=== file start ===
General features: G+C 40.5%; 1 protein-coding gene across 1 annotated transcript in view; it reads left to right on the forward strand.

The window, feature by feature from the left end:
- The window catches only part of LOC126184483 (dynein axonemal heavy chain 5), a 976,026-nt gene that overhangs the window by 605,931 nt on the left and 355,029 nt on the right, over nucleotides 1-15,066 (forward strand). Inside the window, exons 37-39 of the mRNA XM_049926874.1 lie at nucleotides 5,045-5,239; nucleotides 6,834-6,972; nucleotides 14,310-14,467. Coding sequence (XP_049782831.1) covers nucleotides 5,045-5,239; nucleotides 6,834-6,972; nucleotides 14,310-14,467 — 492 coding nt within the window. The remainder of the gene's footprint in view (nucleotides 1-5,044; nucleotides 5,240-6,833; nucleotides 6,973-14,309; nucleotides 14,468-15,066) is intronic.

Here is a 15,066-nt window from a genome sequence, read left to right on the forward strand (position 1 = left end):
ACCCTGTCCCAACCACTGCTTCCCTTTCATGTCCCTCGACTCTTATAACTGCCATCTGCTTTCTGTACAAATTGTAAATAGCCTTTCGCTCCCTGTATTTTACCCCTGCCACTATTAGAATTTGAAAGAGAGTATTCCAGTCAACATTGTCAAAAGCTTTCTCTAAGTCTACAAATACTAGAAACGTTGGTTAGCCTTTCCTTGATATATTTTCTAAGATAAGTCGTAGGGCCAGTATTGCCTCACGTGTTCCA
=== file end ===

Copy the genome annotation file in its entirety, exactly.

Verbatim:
General features: G+C 40.5%; 1 protein-coding gene across 1 annotated transcript in view; it reads left to right on the forward strand.

The window, feature by feature from the left end:
- The window catches only part of LOC126184483 (dynein axonemal heavy chain 5), a 976,026-nt gene that overhangs the window by 605,931 nt on the left and 355,029 nt on the right, over nucleotides 1-15,066 (forward strand). Inside the window, exons 37-39 of the mRNA XM_049926874.1 lie at nucleotides 5,045-5,239; nucleotides 6,834-6,972; nucleotides 14,310-14,467. Coding sequence (XP_049782831.1) covers nucleotides 5,045-5,239; nucleotides 6,834-6,972; nucleotides 14,310-14,467 — 492 coding nt within the window. The remainder of the gene's footprint in view (nucleotides 1-5,044; nucleotides 5,240-6,833; nucleotides 6,973-14,309; nucleotides 14,468-15,066) is intronic.

Here is a 15,066-nt window from a genome sequence, read left to right on the forward strand (position 1 = left end):
ACCCTGTCCCAACCACTGCTTCCCTTTCATGTCCCTCGACTCTTATAACTGCCATCTGCTTTCTGTACAAATTGTAAATAGCCTTTCGCTCCCTGTATTTTACCCCTGCCACTATTAGAATTTGAAAGAGAGTATTCCAGTCAACATTGTCAAAAGCTTTCTCTAAGTCTACAAATACTAGAAACGTTGGTTAGCCTTTCCTTGATATATTTTCTAAGATAAGTCGTAGGGCCAGTATTGCCTCACGTGTTCCA